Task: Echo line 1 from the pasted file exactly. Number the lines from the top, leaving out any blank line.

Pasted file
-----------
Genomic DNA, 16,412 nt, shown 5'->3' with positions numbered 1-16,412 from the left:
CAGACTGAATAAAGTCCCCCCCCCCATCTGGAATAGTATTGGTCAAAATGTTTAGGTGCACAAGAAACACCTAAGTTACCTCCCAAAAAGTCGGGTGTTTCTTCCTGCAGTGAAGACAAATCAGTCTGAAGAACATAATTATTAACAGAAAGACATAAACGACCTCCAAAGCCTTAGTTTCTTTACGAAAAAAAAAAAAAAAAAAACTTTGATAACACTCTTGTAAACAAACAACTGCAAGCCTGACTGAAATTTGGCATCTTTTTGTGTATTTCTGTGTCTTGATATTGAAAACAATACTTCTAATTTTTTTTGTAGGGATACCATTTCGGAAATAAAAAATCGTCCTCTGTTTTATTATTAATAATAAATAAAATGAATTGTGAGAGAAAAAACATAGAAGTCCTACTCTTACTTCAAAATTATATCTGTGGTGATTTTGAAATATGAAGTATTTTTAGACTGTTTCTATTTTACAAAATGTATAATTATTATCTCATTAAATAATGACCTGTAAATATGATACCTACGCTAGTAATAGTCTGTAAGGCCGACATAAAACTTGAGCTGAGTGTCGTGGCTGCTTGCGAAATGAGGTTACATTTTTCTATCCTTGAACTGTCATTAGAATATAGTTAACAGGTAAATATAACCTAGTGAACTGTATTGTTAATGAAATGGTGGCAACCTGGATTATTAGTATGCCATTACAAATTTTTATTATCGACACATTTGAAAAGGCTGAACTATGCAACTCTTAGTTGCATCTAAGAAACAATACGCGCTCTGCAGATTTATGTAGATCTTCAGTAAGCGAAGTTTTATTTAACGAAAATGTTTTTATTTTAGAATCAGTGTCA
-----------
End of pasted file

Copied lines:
Genomic DNA, 16,412 nt, shown 5'->3' with positions numbered 1-16,412 from the left: